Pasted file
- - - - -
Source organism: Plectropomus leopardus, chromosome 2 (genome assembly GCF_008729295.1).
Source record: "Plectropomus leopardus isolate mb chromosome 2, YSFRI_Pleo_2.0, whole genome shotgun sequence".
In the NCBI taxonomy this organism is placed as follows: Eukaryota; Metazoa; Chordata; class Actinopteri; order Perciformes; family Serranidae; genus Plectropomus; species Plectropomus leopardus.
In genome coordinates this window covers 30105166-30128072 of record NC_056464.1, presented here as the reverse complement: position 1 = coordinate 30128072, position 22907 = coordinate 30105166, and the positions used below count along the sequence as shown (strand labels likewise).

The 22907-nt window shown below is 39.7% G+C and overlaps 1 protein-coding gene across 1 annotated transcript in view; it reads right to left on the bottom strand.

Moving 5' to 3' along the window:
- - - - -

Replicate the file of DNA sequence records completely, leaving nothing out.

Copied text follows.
Source organism: Plectropomus leopardus, chromosome 2 (genome assembly GCF_008729295.1).
Source record: "Plectropomus leopardus isolate mb chromosome 2, YSFRI_Pleo_2.0, whole genome shotgun sequence".
In the NCBI taxonomy this organism is placed as follows: Eukaryota; Metazoa; Chordata; class Actinopteri; order Perciformes; family Serranidae; genus Plectropomus; species Plectropomus leopardus.
In genome coordinates this window covers 30105166-30128072 of record NC_056464.1, presented here as the reverse complement: position 1 = coordinate 30128072, position 22907 = coordinate 30105166, and the positions used below count along the sequence as shown (strand labels likewise).

The 22907-nt window shown below is 39.7% G+C and overlaps 1 protein-coding gene across 1 annotated transcript in view; it reads right to left on the bottom strand.

Moving 5' to 3' along the window: